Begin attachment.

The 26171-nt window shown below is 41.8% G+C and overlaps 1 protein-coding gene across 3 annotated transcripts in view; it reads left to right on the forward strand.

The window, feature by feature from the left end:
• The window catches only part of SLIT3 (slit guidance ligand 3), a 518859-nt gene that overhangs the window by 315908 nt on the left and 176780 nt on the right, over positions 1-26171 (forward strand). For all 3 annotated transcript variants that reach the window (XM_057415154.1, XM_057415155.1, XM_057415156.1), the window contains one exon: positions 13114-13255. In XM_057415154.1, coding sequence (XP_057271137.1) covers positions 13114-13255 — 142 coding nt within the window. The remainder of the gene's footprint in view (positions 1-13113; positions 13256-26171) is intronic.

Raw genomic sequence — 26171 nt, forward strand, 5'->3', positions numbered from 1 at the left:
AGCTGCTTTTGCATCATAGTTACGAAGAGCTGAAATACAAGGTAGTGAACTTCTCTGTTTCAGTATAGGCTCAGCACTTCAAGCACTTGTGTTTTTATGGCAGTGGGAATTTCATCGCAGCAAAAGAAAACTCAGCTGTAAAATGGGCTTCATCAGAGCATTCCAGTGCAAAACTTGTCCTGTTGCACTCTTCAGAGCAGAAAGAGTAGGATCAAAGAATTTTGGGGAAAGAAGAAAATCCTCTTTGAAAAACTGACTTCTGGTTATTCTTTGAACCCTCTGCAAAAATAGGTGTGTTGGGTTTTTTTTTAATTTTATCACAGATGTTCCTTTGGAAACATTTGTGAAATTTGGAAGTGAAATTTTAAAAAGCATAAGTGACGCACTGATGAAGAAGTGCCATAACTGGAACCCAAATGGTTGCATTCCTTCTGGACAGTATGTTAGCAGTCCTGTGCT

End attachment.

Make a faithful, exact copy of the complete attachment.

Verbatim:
The 26171-nt window shown below is 41.8% G+C and overlaps 1 protein-coding gene across 3 annotated transcripts in view; it reads left to right on the forward strand.

The window, feature by feature from the left end:
• The window catches only part of SLIT3 (slit guidance ligand 3), a 518859-nt gene that overhangs the window by 315908 nt on the left and 176780 nt on the right, over positions 1-26171 (forward strand). For all 3 annotated transcript variants that reach the window (XM_057415154.1, XM_057415155.1, XM_057415156.1), the window contains one exon: positions 13114-13255. In XM_057415154.1, coding sequence (XP_057271137.1) covers positions 13114-13255 — 142 coding nt within the window. The remainder of the gene's footprint in view (positions 1-13113; positions 13256-26171) is intronic.

Raw genomic sequence — 26171 nt, forward strand, 5'->3', positions numbered from 1 at the left:
AGCTGCTTTTGCATCATAGTTACGAAGAGCTGAAATACAAGGTAGTGAACTTCTCTGTTTCAGTATAGGCTCAGCACTTCAAGCACTTGTGTTTTTATGGCAGTGGGAATTTCATCGCAGCAAAAGAAAACTCAGCTGTAAAATGGGCTTCATCAGAGCATTCCAGTGCAAAACTTGTCCTGTTGCACTCTTCAGAGCAGAAAGAGTAGGATCAAAGAATTTTGGGGAAAGAAGAAAATCCTCTTTGAAAAACTGACTTCTGGTTATTCTTTGAACCCTCTGCAAAAATAGGTGTGTTGGGTTTTTTTTTAATTTTATCACAGATGTTCCTTTGGAAACATTTGTGAAATTTGGAAGTGAAATTTTAAAAAGCATAAGTGACGCACTGATGAAGAAGTGCCATAACTGGAACCCAAATGGTTGCATTCCTTCTGGACAGTATGTTAGCAGTCCTGTGCT